The Command, a feature based on a true story, centers on a Russian nuclear powered submarine that sank to the bottom of the Barents Sea back in August 2000. Directed by Thomas Vinterberg (The Hunt, The Commune), the narrative centers on 23 sailors who attempt to survive the tragedy.
Matthias Schoenaerts, who delivered a memorable performance earlier this year in The Mustang, headlines the tale (he previously worked with Vinterberg in Far From The Madding Crowd). Rounding out the cast are Léa Seydoux (Spectre), Max Von Sydow (3 Days of the Condor), and Colin Firth (Bridget Jones’s Baby).
The Command premiered last year at the Toronto Film Festival, and it hits DirecTV starting May 23 with a limited theatrical release set for June 21.
Check out the trailer below and tell us what you think!
Filmmaker Ritesh Batra, as evidenced with The Lunchboxand Our Souls at Night, has longing on his mind. Photograph, Batra’s latest exploration into how strangers connect, centers on Rafi (Nawazuddin Siddiqui), a Mumbai street photographer who takes a photo of a Miloni (Sanya Malhotra) while on the job. This chance meeting leads into something deeper, as Rafi concocts a plan to have Miloni pose as his fiancée to make his loving grandmother Dadi (Farrukh Jaffar, an absolute scene stealer) a happy woman.
Rafi, whose sole focus is to work his tail off and buy back his grandmother’s house, has spent years away from his village, but his thoughts remain back home. Miloni, who received her share of awards acting in school, is now studying accounting, pursuing a career to please her parents. Both come from different socio-economic backgrounds (Miloni’s family is middle class) and their age difference makes their pairing feel like a May-December romance.
The mutual affection between the two is refreshingly restrained, and Batra keeps these emotions close to the vest throughout much of the tale, preferring to let moviegoers fill in those spaces themselves. When Rafi takes Miloni to a Bollywood film, he wearily addresses that such stories of mismatched lovers is old hat, and though they are ironically the stars of their own tale, their coupling is rooted in reality rather than cinema.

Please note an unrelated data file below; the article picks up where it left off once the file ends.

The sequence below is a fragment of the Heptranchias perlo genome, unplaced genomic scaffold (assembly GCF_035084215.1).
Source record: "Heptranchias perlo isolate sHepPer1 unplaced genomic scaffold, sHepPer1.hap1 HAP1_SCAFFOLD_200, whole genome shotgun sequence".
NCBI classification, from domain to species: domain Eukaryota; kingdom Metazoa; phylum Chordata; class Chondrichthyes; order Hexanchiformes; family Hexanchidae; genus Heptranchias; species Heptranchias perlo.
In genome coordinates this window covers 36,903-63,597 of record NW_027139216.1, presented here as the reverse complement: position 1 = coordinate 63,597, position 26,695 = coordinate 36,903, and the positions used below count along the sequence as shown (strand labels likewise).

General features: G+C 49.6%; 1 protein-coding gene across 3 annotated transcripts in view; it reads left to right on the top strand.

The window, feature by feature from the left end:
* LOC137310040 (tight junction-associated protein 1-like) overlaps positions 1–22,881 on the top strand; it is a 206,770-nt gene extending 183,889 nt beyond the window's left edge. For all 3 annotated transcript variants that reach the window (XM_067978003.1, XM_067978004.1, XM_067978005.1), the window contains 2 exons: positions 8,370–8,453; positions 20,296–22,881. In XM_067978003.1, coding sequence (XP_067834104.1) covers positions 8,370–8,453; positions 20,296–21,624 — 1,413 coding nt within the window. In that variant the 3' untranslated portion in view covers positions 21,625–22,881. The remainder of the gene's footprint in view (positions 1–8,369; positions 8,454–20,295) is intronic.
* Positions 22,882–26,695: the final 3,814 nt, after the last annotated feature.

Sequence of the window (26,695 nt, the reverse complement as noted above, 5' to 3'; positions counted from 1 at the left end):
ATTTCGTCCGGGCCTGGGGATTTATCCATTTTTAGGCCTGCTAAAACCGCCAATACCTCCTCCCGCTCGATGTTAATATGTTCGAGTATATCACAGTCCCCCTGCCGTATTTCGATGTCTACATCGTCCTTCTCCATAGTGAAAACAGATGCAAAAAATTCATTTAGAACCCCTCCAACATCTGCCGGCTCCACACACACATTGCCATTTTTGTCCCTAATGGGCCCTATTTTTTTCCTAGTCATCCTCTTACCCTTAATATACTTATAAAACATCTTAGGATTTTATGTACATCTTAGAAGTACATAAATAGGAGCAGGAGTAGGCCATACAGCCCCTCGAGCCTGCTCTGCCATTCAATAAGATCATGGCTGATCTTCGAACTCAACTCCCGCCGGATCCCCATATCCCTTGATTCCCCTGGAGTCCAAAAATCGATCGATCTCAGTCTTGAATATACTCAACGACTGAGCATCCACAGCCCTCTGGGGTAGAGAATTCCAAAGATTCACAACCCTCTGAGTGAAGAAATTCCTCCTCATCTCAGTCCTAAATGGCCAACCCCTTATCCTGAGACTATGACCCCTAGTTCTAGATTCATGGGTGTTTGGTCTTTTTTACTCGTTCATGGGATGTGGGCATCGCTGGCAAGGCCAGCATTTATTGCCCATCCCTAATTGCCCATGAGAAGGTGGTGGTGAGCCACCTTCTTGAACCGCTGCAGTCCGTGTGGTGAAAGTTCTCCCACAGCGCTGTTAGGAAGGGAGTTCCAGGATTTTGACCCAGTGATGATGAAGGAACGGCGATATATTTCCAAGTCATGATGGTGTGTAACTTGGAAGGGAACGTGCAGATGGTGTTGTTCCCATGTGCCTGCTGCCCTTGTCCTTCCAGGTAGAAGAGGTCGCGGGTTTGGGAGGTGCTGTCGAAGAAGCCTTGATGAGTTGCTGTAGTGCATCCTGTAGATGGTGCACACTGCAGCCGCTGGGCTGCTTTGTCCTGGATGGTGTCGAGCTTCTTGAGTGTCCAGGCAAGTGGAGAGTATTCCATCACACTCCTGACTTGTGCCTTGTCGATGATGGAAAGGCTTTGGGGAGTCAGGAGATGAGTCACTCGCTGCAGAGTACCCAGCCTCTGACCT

Subtle in tone yet immersive in atmosphere, Photograph is a richly woven tale of strangers who are unwittingly stuck in their respective world, only a different path in the offing. Photograph’sambiguous ending may leave some viewers frustrated, but credit Batra for giving us the power to create our final chapter. The chemistry between the two leads is surprisingly powerful beyond measure, providing Photograph with a beating heart that many romantic themed films fail to capture. They say the world is for lovers, and Photograph reinforces that notion poetic and surprisingly resounding fashion.
Booksmartcenters on two students (Beanie Feldstein, Kaitlyn Dever) who have put their social lives on the backburner in favor of excelling in academics. Now that high school is finished, the pair plan to make their share of memories, even if it means getting outside their secluded box. The picture, which marks the feature directing debut of Olivia Wilde, is receiving rave reviews.